Urban Garden

Essay by Maia Zhang
Photos by Myles Zhang

(Broad Street Station in background)


Growing up in Newark, I observe and appreciate our world through different lenses. I remember dangling my legs over my father’s oak chair, thumbing through photos from Camilo Vergara’s acclaimed book, The New American Ghetto. It depicts harrowingly beautiful scenes of urban decay, thirty percent of which were captured in my city, fearfully nicknamed “the car theft capital” by outsiders. However, I have also learned that sweet dreams can emerge from the unexpected garden of determined cultivators. For my middle school fundraiser, my family canned “Forgotten Apples,” gathered from a derelict mansion. We harvested cherries from a tree hemming a parking lot. By creating a tradition of planting flowers each spring, we impress commuters and students alike by winning city greening contests. Life is brought to a bleak landscape.

Unfortunately, when I was eight, the former Westinghouse Factory at this site was demolished due to exaggerated contamination in the building. Its cool, empty breath and silhouette against the morning sky were daily comforts. The storied factory crumbled into rubble before my eyes and those of commuters at nearby Broad Street Station. I heard stories about the bygone glory of these seven acres. Here, Seth Boyden invented malleable iron, and Hannibal Goodwin discovered celluloid film long before Kodak. Even Edison’s footsteps graced this factory’s floors when he established his first lab here in 1871. The 1921 World Series (between the Yankees and Giants) was broadcasted on the radio for the first time from this very place. Those roaring days are long gone. Watching refuse and weeds collect in this empty side saddened me on my daily commute to high school. Two years ago, I started an experiment. I seeded drought-resistant wildflowers on a corner of this huge wasteland. In the late fall, after many fragile flowers withered in the unforgiving sun, sunflowers endured the first frost. Indeed, flowers could create the urban oasis of my dreams.

In the spring of 2016, my ambitions spurred me to take the next leap. I started a fundraising campaign online, and I held weekly plant sales at my school. Enthusiasm flooded in: from neighbors, California, even Switzerland. With $2,500 in hand, I purchased 100 pounds of wildflower seeds. Supported by friends and teachers, I interviewed a horticulturist at the Greater Newark Conservancy (a local nonprofit) about cultivating urban gardens. I cleaned up garbage and weeds over many weekends. Finally, nature announced the planting season in April with generous spring rains. With my father and little dog Oskar, I slipped behind the fence to sow under the smiling sun. The wondrous flower mixture danced out of the plastic seeder, humming a soothing rhythm. Thanks to more nourishing rain, hope germinated from the infant seeds. Despite my daily desperation and doubts, sprouts began popping up slowly, yet surely.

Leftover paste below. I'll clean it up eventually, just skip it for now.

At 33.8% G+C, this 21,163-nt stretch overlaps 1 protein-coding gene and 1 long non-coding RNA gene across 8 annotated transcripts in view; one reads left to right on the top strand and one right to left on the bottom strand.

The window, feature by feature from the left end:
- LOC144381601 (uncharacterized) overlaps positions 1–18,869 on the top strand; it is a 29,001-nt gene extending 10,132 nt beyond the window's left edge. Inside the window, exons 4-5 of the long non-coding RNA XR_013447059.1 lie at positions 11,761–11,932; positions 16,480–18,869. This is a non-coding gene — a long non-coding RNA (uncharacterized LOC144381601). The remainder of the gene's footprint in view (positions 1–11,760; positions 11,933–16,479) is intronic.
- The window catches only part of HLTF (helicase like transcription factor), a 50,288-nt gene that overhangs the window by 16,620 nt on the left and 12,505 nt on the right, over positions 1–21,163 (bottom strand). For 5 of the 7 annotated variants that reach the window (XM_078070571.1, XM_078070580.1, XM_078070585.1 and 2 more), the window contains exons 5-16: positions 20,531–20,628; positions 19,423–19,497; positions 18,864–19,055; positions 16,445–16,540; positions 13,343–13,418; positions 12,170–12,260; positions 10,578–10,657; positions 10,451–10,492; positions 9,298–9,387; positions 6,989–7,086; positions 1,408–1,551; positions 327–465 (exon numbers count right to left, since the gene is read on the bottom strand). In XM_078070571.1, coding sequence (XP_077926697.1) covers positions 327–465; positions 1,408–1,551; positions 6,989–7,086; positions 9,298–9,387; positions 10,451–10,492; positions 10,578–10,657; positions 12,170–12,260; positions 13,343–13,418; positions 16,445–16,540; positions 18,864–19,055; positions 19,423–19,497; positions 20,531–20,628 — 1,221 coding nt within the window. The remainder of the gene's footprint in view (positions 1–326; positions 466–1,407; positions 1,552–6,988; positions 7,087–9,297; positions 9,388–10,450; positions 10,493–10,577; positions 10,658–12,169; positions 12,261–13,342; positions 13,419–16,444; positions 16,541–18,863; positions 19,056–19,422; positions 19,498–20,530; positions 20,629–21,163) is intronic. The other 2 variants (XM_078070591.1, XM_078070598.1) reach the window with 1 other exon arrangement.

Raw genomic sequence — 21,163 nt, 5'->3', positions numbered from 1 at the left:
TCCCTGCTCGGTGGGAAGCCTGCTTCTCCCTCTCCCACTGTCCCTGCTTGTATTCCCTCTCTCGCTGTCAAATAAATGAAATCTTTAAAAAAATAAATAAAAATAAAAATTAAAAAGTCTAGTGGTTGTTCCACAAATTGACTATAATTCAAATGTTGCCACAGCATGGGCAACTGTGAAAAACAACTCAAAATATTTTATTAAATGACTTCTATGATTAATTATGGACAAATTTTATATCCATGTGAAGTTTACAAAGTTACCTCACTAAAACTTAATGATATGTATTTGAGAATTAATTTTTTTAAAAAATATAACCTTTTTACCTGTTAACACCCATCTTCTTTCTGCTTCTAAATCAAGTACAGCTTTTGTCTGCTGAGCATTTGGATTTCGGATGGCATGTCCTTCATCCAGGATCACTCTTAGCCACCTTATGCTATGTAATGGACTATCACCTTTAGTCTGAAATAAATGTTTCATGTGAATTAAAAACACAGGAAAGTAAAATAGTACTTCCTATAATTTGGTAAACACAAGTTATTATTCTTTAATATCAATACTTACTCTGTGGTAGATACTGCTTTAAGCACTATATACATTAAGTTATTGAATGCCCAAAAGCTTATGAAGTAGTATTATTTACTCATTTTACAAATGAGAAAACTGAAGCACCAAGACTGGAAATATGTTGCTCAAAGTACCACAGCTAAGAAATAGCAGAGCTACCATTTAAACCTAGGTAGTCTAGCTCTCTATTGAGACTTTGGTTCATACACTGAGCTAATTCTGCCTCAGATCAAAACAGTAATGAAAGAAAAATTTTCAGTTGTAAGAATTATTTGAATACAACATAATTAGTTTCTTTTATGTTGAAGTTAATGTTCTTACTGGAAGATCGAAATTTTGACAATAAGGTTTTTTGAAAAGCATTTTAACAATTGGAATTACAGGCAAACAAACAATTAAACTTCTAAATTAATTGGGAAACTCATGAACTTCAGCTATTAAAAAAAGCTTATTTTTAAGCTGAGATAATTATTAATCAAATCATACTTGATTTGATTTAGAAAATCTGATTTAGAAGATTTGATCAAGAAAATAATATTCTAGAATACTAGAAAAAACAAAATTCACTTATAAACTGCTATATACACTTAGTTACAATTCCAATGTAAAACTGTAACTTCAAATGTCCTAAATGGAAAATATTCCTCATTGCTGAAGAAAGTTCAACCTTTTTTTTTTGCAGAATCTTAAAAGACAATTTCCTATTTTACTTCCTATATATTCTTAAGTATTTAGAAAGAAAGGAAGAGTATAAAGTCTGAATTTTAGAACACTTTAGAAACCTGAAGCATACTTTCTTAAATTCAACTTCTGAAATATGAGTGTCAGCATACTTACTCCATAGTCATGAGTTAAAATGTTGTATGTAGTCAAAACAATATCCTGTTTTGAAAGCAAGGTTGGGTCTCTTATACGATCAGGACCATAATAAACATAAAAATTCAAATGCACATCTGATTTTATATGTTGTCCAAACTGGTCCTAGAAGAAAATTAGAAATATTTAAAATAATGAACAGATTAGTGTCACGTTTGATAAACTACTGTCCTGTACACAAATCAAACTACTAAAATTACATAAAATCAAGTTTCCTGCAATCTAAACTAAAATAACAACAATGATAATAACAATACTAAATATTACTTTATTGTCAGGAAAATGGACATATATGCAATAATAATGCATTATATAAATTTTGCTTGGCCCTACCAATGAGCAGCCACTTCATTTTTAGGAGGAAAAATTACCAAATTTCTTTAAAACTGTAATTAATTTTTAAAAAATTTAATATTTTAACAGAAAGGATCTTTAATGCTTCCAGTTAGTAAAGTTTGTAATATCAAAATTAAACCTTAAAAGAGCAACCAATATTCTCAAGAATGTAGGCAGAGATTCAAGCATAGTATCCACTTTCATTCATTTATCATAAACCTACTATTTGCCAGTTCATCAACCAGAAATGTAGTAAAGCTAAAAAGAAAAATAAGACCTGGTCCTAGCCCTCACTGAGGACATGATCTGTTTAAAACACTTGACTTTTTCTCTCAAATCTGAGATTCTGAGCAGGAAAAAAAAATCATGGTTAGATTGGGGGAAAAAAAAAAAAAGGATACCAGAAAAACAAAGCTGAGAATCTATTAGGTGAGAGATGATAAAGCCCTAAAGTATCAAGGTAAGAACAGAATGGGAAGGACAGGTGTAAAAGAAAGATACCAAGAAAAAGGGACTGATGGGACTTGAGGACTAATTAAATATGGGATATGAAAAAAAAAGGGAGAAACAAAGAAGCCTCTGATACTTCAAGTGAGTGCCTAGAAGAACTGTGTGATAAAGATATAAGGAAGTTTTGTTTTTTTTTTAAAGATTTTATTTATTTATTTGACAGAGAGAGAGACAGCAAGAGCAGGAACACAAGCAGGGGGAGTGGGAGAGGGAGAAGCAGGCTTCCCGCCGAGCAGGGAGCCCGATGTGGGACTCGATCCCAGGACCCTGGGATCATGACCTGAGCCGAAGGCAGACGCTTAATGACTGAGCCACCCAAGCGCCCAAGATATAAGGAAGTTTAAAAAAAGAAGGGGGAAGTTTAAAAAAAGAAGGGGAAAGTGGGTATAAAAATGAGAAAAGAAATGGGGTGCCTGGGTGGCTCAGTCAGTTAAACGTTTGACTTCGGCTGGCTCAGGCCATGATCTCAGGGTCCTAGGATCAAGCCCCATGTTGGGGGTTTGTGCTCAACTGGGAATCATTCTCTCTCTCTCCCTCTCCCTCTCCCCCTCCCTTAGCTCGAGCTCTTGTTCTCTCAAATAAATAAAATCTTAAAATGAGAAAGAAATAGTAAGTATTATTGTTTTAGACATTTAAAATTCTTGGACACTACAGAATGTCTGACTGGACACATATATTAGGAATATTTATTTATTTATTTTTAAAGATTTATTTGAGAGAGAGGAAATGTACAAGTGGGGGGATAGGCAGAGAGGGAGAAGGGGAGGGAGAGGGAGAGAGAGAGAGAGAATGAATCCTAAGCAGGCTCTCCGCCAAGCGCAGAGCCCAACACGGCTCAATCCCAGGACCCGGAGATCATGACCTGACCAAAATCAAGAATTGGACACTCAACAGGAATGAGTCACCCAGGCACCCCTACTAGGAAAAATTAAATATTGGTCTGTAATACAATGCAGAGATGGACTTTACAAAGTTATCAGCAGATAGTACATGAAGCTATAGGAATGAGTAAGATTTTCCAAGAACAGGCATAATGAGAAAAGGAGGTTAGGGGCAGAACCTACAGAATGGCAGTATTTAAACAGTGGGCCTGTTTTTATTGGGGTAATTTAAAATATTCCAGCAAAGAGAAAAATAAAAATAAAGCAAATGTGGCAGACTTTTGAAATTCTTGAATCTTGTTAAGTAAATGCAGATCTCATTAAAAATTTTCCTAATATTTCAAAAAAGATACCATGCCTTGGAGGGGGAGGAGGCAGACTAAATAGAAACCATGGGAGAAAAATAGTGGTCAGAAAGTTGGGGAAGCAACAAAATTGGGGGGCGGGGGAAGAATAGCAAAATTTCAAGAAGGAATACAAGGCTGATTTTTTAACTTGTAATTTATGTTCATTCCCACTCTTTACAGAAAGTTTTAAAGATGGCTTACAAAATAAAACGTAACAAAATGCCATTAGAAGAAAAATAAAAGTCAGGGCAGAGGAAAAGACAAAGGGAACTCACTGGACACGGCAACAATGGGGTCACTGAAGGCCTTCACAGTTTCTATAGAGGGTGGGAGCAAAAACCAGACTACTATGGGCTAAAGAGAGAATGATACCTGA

The Westinghouse Factory’s Life and Demolition:



In spring 2015, my family planted flowers at the former site of the demolished Westinghouse Electric factory. A few weeks later, we went to see the fruits of our labor, beautiful wildflowers rising from the rubble, creation in the midst of destruction. Hopefully, this sight of urban blight will become more than another parking lot blanketing our city in asphalt. Hopefully, some beautiful and lasting development will emerge, given time and political will.

I was reminded of what Voltaire’s inquisitive Candide tells his good friend Pangloss, “We must take care of our garden.” Pangloss may parrot Liebniz when he claims that we “live in the best of all possible worlds.” But as Candide reminds us: creating the best of all possible worlds is only possible through careful cultivation. One must work with what one has.

By extension, Saint-Exupéry also warns us in The Little Prince that one can create one’s own garden, but one must also protect it from the creeping baobabs that threaten its survival. One day of negligence, and the baobabs will undo a life’s work. One day of careful weeding and fighting, and one is safe from these enemies. Newark too has symbolic baobabs that threaten its sustainable development: gentrification, demolition, ignorance of history, fear, rampant surface parking, and pompous politicians.

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